Bill C-27 (39th Canadian Parliament, 2nd Session)

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[1] Bill C-27 was proposed legislation that would have changed to Canadian laws to help prevent identity theft. A bilingual copy of the Bill is available on the Parliament of Canadas website. The bill was never passed, as it died on the order paper when Stephen Harper's government prorogued parliament in December 2008.[2]

Proposed legislation[edit]

Official document[edit]

An official document was defined as follow in the Bill: "For the purposes of this section, "identity document" means a Social Insurance Number card, a driver's licence, a health insurance card, a birth certificate, a passport as defined in subsection 57(5), a document that simplifies the process of entry into Canada, a certificate of citizenship, a document indicating immigration status in Canada or a certificate of Indian status, issued or purported to be issued by a department or agency of the federal or a provincial government, or any similar document issued or purported to be issued by a foreign government."[1] The bill did not include debit cards and credit cards. For someone to possess someone else's official document, they would have had to have the document owner's permission or provide a valid reason. Valid include genealogical research and administration of justice.

Credit cards and debit cards[edit]

Possessing, using, and trafficking are at the same level, without colour of right. It is not legal to possess someone else's credit card. It is not legal to possess any material that can copy or falsify credit cards. This bill would have made illegal all devices used to copy credit card data, something that was not clearly defined in previous bills.

Mail[edit]

Mail provides another avenue for identity theft. Businesses and governments send mail containing cheques, credit cards, bank statements, and other important information. Even personal letters can contain information potentially useful to identity thieves. To protect the public, bill C-27 would have clarified the definition of identity theft. Absconding with correctly delivered mail "after it is delivered but before it is in the possession of the addressee or of a person who may reasonably be considered to be authorized by the addressee to receive mail" [1] is considered stealing. Before, the definition ended where the mail is delivered. It was unclear whether deliver meant the post office put the mail in the mailbox or the intended recipient had it in their hands. This revision would have removed the ambiguity.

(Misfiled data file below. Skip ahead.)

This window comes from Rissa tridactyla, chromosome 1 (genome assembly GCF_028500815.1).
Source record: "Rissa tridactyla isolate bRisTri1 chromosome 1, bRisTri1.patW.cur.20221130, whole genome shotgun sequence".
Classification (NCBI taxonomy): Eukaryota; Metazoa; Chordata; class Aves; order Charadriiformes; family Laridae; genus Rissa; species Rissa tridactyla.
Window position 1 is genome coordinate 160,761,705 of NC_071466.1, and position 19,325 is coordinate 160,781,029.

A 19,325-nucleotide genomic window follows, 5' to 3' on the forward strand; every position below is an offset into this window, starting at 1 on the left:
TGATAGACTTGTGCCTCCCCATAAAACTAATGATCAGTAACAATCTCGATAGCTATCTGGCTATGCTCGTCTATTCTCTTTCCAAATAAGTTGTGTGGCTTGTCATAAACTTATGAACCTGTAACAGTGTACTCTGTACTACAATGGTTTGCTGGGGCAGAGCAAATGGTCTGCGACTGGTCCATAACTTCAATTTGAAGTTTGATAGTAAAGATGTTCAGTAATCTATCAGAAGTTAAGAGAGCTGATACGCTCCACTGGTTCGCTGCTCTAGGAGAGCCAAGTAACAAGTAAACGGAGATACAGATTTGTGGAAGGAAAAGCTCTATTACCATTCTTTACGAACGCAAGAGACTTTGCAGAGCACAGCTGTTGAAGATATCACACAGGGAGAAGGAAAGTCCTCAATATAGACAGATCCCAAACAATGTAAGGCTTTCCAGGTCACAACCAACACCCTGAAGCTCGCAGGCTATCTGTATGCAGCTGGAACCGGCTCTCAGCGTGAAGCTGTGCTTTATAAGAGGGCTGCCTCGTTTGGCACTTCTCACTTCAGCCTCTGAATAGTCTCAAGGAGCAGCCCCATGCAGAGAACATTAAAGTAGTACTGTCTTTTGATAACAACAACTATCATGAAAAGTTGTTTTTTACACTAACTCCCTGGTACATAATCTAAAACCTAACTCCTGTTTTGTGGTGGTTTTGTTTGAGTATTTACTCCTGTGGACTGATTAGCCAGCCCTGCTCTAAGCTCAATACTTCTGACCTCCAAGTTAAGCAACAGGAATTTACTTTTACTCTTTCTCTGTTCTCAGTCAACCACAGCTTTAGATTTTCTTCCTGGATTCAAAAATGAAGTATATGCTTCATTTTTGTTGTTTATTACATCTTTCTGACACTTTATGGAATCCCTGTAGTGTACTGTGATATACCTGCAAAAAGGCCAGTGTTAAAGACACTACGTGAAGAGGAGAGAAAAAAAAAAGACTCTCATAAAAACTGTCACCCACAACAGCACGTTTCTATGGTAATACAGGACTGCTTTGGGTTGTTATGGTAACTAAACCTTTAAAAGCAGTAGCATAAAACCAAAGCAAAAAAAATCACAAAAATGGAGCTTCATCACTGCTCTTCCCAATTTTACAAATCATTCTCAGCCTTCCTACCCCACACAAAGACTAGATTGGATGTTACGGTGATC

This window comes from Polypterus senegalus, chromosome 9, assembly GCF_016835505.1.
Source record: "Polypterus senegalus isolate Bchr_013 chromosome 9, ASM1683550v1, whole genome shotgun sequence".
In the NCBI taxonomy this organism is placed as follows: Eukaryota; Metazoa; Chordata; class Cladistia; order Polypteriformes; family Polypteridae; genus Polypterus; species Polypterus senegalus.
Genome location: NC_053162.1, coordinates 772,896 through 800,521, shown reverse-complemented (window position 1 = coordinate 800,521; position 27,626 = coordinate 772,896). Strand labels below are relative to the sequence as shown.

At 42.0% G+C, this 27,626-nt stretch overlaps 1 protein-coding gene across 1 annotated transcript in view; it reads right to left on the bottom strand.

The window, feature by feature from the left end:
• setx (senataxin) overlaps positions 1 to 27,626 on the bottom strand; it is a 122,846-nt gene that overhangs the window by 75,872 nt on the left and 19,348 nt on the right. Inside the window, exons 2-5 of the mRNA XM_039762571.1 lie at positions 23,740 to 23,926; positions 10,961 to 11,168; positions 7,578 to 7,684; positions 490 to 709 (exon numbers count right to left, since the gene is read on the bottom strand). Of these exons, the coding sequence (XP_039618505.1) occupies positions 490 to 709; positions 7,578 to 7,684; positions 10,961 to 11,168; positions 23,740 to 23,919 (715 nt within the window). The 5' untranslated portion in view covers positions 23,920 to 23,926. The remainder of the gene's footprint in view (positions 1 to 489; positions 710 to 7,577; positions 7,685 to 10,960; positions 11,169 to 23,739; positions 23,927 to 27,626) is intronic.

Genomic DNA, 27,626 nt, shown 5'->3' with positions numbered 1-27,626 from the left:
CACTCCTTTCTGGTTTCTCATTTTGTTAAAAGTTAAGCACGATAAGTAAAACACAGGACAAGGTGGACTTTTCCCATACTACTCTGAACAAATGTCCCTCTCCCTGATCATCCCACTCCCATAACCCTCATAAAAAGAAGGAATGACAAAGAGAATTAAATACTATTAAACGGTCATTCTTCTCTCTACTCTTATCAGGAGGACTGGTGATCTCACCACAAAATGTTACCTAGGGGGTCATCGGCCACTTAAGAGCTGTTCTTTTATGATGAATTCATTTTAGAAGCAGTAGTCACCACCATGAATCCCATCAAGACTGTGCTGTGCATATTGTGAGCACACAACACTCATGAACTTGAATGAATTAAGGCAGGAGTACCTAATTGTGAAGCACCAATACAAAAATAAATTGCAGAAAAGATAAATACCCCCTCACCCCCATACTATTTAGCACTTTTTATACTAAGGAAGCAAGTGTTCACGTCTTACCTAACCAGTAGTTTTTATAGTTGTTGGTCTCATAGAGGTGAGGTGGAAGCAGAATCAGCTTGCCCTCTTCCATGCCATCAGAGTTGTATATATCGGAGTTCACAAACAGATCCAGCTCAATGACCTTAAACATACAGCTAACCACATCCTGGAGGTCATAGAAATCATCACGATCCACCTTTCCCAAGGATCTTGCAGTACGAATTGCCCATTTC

Forging documents[edit]

The bill stated that people should not accept or use any document as genuine when it seems forged. A person should not make available any document they suspect are forgeries. Regardless of intent, it is a crime to make it available. Basically, one cannot claim, "People are free to do what they want with a forged document."

The bill stated that using, buying, exporting, importing, repairing any device that is used to build forged documents is unlawful. One needs an authorization, or a lawful excuse.

New content[edit]

Identity theft and identity fraud[edit]

Identity information is any and all data that could be used to identify a person. Such information can be in the form of name, date of birth, signature, credit card number, debit card number, SIN, or other information. The bill also would have included other identifiers such as biological identifiers, DNA, fingerprint, retinal image, iris image, and voice print. Early in 2008, the Province of British Columbia began testing the use of such biometrics in a new enhanced drivers license.[3]

Bill C-27 defined identity theft as the following: "Everyone commits an offence who transmits, makes available, distributes, sells or offers for sale another person's identity information, or has it in their possession for any of those purposes, knowing or believing that or being reckless as to whether the information will be used to commit an indictable offence that includes fraud, deceit or falsehood as an element of the offence."[1]

The bill stated that a trial would occur in the province in which the allegation has happened, or, if the accused is not in that province, the trial cannot happen without the approval of the Attorney General of that province.

Identity fraud had a different definition: "03. (1) Everyone commits an offence who fraudulently personates any person, living or dead,

(a) with intent to gain advantage for themself or another person;
(b) with intent to obtain any property or an interest in any property;
(c) with intent to cause disadvantage to the person being personated or another person; or
(d) with intent to avoid arrest or prosecution, or to obstruct, pervert or defeat the course of justice."[1]

This included impersonating someone by using identity information, including impresonating someone on social networking web sites.

References[edit]

  1. ^ a b c d e C-27
  2. ^ Ian Austen (December 4, 2008). "Canadian Leader Shuts Parliament". The New York Times. Retrieved November 1, 2010.
  3. ^ ICBC Archived June 6, 2008, at the Wayback Machine.